• Over 55,000 Dental Care Providers. Acceptance Guaranteed.
  • Dental Care Coverage. Best Price Guaranteed.
  • Low Cost Dental Care for the Uninsured.
  • Best Price Dental Care – Without Insurance.

According to the results, headlines 2 and 3 generated the highest increase in conversions (72.76% and 26.41%), while the remainder of the headlines actually resulted in a decrease in conversions against the control. 

Interestingly enough, both headlines 2 and 3 contained ultra-specific numbers.


We think not. 

3. Address a "common enemy"

Certainly the goal of your blog isn't to badmouth people, however, theorists Georg Simmel and Lewis Coser insist that there are benefits that come with defining a "common enemy."

Through their exploration of the concept, they found that often times the creation of a shared opponent helps to create a sense of unity. (Source: Beloved Enemies: Our Need for Opponents

To leverage this notion that people seek a sense of coherence and mutuality, consider the benefits of positioning your blog title to address a shared enemy. 

To clarify, check out these examples:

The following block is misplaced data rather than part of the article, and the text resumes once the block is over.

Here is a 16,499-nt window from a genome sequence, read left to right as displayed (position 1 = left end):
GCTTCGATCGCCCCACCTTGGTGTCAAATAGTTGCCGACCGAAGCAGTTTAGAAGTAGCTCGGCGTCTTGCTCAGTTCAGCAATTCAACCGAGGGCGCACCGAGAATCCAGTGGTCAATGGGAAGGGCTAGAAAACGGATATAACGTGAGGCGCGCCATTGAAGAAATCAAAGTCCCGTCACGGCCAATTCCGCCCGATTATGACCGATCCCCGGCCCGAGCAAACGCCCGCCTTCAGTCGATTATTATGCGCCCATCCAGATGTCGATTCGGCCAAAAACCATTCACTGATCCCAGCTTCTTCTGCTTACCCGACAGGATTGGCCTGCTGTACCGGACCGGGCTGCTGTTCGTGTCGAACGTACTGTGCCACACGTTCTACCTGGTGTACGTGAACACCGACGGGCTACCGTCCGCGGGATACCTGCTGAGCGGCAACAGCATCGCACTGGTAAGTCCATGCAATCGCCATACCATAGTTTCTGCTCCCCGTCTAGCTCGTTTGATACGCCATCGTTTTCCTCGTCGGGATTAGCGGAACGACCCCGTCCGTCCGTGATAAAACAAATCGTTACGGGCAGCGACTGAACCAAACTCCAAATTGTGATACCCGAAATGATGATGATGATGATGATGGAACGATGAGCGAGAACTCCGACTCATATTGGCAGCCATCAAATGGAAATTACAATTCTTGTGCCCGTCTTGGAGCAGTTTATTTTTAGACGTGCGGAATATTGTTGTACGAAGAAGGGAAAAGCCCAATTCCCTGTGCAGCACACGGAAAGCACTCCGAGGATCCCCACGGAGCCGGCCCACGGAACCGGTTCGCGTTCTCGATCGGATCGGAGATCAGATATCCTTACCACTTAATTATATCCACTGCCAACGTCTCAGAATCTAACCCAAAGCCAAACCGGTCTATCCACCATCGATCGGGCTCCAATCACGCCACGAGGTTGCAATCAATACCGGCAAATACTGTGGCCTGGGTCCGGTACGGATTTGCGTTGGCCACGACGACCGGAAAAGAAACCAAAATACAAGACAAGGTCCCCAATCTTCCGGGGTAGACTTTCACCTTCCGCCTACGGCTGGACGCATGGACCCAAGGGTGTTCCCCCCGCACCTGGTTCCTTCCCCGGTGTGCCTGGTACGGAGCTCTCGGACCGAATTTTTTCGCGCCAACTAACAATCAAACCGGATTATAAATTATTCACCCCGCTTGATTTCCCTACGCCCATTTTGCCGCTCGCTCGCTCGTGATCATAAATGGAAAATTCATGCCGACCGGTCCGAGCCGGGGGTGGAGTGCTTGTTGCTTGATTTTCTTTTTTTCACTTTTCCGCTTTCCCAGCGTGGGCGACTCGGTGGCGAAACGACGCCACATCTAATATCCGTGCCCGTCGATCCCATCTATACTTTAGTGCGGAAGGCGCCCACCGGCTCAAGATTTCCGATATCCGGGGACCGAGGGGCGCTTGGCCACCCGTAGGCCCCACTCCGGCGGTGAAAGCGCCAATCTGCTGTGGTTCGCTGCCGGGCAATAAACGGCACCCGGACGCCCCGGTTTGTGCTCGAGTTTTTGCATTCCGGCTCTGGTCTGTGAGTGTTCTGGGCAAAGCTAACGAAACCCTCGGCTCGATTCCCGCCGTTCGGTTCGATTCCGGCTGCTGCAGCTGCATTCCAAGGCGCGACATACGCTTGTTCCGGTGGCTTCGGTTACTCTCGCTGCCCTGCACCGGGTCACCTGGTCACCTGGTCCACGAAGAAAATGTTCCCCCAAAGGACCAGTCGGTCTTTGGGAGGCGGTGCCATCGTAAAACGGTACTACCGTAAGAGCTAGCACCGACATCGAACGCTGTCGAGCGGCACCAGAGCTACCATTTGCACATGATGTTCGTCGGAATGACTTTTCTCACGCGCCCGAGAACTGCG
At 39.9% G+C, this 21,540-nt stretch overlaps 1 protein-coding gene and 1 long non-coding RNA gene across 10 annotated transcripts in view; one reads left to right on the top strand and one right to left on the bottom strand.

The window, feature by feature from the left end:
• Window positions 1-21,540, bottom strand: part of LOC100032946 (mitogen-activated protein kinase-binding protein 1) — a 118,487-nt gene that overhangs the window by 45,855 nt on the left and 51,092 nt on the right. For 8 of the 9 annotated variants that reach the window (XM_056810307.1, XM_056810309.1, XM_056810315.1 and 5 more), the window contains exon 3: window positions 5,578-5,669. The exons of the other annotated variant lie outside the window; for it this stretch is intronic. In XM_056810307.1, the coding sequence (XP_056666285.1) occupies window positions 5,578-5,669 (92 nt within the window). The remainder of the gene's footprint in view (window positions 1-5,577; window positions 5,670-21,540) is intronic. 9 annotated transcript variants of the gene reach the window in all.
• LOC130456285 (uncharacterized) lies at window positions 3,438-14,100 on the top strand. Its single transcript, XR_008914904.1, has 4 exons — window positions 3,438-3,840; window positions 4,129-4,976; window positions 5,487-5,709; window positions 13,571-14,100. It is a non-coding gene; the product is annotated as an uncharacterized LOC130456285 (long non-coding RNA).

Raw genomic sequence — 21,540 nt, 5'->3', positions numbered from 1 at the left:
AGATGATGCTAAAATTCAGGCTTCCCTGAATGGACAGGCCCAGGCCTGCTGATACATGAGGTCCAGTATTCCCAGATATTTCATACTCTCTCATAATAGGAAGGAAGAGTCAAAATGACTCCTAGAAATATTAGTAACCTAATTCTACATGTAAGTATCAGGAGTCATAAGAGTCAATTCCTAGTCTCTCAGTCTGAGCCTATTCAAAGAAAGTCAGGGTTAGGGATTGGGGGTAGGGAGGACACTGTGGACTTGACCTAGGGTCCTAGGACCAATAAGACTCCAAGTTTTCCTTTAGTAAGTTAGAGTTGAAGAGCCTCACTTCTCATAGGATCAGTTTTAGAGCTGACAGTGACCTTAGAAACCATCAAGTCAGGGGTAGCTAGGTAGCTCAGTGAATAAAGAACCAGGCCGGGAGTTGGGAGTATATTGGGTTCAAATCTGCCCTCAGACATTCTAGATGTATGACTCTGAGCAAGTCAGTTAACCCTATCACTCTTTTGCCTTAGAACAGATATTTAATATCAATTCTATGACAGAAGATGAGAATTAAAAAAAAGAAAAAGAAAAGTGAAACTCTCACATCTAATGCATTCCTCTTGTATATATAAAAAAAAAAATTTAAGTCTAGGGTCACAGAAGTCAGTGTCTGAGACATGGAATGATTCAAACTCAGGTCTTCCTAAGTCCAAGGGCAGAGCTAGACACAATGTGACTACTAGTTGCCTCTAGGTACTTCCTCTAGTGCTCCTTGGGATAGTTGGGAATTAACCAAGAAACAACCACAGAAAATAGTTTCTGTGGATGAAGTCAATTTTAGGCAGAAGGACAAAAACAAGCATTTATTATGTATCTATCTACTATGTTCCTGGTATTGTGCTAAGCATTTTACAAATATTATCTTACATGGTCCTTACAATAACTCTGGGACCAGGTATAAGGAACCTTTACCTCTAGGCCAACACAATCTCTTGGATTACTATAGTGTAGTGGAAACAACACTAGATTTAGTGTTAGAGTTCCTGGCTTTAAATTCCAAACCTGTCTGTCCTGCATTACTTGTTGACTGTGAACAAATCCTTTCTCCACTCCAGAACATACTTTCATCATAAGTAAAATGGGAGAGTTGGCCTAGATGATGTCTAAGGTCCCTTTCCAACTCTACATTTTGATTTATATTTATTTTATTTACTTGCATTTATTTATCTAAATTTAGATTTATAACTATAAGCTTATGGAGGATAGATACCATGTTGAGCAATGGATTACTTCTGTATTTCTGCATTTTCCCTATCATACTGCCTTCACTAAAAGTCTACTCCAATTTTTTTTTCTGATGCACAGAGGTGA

(Source: houselogic)


(Source: MarketWatch)

Common_Enemy_Headline_Example_3(Source: Men'sHealth)

This approach is designed to play into our cynical side. You know, the side of us that sees the glass half empty?

4. Make a bold proclamation

When it comes to creating attention-grabbing headlines, don't be afraid to stir the pot, as people are drawn to headlines that disrupt conventional wisdom. 

To be clear, this doesn't mean whipping up a "Why _____ is Dead" post. 

A quick search of "Why Content Marketing is Dead" reveals that this approach has already been covered by everyone (and their mother):


...nothing groundbreaking to see here.

If you're looking to draw attention to your content, you'll want to hone in on a controversial topic that people aren't already talking about. In other words, find something unique to say and be the first to say it.

And when you do, be sure to tune into the conversation that follows to spark even more ideas. 

5. Put a number on it

Okay, so you've probably heard this one a million times, but do you know why it works?

It all comes down to expectation setting. 

When you put a number in front of a post (e.g. 5 Outdated Design Trends That Are Plaguing Your Website) the reader knows exactly what they are going to get out of it. In this case, readers know before they even begin reading that they are going to learn about five outdated design trends. Not three. Not four and a half. Five. 

This type of exactness plays into our psychological need for certainty. The Psychology of Waiting in Lines reveals that "the most profound source of anxiety in waiting is how long the wait will be." For this reason, people tend to be less annoyed waiting in situations where the time is both known and finite, as opposed to uncertain. 

So when we tie this concept back to the function of a number in a blog title, it's easy to understand why people are drawn to list-style posts that set the expectation up front.